As independent as they may be, letting your child go alone anywhere these days can be nerve wracking. Let alone, sending them nearly 1,000 miles away on an airplane.
Many airlines require unaccompanied minors to be escorted by an airline employee...a service which they charge extra for. It helps cover the extra responsibility for the airline and gives parents peace of mind. But what happens when things don't go according to plan? We found out.
It was a flight they had made on their own before.
13-year-old Autumn and 7-year-old Aiden traveling from their mom's home in Orlando, Florida to visit Dad and his fiancée in Northeast Ohio for Christmas.
"It's just not financially feasible for him to fly down and fly back with them and so we do the escort service," said dad’s fiancée Ayla Glen.
It’s a process, which according to Frontier Airlines, is airtight.
The form they use for 'Unaccompanied Minors,' requires the name of the person meeting the child at the airport, plus their address, telephone number, signature.
"And they are very specific to mention that they will only release the children to the designated recipient," said dad Aaron Antonio.
In fact, here's where the airline employee is supposed to sign that they checked the photo I.D. of the person picking up the child.
The cost for this peace of mind?
$110. Per child. Per direction.
A small price, if you get what you pay for.
"So nobody asked for your I.D.?” I questioned. "No," Aaron and Ayla answered.
And that's only part of this story.
You see, according to Ayla, the kids' flight arrived 30 minutes early.
Making matters worse, Ayla, who was the one picking them up, got held up in security because of her glitter sweater.
"I know Autumn was uncomfortable because she kept texting me. 'Where are you? Where are you? Where are you? You're supposed to be here,'" said Ayla.
But nothing could prepare her for what she saw when she got to the arrival gate.
"They were sitting by themselves in a corner. I said 'where's the guy?' She said, 'well he just told us to sit down and he left,'" according to Ayla.
No phone call. No text. No nothing.
"And then the fact that Ayla goes in and takes children straight out of airport with no proof of identification, my concern ultimately is not that she got them. I'm glad she did. But that someone else didn't," he said.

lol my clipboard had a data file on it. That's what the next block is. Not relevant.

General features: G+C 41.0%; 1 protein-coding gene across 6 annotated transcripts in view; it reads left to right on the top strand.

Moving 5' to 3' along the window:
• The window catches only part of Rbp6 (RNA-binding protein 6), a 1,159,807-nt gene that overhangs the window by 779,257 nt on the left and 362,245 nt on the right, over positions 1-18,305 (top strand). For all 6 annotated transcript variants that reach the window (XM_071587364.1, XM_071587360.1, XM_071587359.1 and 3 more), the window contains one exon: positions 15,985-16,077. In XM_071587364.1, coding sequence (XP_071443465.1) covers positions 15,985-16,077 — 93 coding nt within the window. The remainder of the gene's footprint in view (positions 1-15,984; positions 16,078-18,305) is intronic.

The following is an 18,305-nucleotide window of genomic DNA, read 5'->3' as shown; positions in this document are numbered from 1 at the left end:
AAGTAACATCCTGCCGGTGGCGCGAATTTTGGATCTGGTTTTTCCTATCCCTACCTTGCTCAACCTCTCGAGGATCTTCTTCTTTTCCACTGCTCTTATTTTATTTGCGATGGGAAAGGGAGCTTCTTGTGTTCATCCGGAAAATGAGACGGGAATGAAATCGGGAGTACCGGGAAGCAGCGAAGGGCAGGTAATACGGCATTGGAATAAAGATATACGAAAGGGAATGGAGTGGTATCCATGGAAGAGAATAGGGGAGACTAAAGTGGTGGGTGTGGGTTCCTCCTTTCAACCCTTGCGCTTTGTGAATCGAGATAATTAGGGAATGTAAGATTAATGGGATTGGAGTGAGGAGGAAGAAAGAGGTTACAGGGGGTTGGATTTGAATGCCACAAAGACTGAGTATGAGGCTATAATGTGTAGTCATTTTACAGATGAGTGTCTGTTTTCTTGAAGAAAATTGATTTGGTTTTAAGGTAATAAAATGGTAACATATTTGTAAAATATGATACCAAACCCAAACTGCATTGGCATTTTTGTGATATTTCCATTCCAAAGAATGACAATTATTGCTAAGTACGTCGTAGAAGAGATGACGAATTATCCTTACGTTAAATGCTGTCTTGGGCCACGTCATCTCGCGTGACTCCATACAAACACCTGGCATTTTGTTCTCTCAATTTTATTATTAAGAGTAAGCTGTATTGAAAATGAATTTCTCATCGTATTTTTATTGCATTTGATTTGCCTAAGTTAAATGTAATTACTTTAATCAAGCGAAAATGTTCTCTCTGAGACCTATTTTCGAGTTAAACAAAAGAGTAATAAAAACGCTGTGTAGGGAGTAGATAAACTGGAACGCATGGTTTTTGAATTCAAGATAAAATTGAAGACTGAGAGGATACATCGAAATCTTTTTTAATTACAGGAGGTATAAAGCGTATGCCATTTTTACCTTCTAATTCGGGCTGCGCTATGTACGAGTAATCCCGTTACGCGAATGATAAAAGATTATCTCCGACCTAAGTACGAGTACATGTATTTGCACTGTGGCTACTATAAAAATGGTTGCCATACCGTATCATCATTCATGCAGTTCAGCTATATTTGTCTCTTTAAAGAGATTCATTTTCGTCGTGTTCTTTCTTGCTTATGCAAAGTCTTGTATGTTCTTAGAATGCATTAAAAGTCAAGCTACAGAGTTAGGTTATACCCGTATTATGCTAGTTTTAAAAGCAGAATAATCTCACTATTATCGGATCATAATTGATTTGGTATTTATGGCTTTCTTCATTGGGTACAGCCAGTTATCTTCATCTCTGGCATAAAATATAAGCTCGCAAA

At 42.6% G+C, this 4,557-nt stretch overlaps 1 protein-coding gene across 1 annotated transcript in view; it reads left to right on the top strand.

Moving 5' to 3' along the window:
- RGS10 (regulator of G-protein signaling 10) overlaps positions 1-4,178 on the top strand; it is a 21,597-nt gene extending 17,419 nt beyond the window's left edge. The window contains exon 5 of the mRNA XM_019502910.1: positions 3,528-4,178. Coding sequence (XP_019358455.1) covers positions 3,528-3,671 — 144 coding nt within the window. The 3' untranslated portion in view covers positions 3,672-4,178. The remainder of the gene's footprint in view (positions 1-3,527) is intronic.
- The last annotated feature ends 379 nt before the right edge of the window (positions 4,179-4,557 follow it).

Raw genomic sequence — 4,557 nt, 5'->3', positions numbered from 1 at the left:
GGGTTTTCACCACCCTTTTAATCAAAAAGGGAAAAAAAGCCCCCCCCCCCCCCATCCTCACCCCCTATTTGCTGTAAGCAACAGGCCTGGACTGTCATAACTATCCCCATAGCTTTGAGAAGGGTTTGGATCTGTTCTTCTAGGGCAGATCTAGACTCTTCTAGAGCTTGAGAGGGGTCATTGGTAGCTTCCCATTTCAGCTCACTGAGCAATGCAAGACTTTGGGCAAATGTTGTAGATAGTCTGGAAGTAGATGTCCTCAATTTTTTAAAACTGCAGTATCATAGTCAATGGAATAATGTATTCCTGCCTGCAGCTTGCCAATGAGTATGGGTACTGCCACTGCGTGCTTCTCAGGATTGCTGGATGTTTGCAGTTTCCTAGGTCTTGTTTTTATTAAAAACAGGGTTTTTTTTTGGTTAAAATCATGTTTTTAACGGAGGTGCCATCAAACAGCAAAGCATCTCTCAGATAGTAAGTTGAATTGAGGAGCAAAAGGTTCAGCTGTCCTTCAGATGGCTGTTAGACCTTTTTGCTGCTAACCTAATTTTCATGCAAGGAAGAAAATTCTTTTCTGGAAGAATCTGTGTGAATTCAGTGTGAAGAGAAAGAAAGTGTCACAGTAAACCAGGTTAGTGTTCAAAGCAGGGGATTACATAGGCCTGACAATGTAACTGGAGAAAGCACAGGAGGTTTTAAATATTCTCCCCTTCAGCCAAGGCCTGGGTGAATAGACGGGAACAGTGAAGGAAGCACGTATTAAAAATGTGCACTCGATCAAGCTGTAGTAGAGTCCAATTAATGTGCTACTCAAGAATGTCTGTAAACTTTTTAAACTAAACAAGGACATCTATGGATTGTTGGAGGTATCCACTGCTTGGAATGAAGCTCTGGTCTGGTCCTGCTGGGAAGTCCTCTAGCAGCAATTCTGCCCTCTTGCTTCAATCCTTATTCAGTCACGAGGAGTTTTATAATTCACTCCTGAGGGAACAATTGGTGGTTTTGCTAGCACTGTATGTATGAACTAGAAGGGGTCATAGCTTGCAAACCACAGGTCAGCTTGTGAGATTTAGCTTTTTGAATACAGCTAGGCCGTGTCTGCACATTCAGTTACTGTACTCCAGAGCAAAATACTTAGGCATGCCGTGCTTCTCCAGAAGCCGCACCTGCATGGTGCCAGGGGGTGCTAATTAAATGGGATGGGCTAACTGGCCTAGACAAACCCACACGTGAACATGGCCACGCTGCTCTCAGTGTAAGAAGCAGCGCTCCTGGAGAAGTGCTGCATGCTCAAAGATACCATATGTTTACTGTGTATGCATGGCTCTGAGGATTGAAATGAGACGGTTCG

And that's not far-fetched according to the Department of Justice.
More than half a million children, under the age of 15, are reported missing every year.
Then of course, there's signs all over Hopkins airport, reminding fliers that human trafficking happens right here.
"What was Frontier's reaction when you told them what happened?" I asked,
"No clear response, text book, canned answers that I was getting,” Aaron said.
Well that wasn't flying with us, which is why we called Frontier.
"A, I think that's a violation of your policy, and B, there should be recourse for the family," I said.
So what do you think landed in the couples inbox one week later?
An email offering a $200 travel voucher for each of the children and a refund for the unaccompanied minor fee paid for their flight to Cleveland.
Although the couple says the days of flying solo are probably over.
"I'm going to have to escort them myself so this won't happen to them again," said Aaron.
Frontier Airlines also apologized to the family, including the kids. And says it's also going to take steps to make sure this type of incident doesn't happen in the future.
Here is some helpful information about unaccompanied minors:
The Department of Transportation’s Guide to Unaccompanied Minors Policies
Airlines for America Lobbying group offers Tips for minors traveling Alone
If you have a complaint about an airline:
Regulations for the Domestic Airlines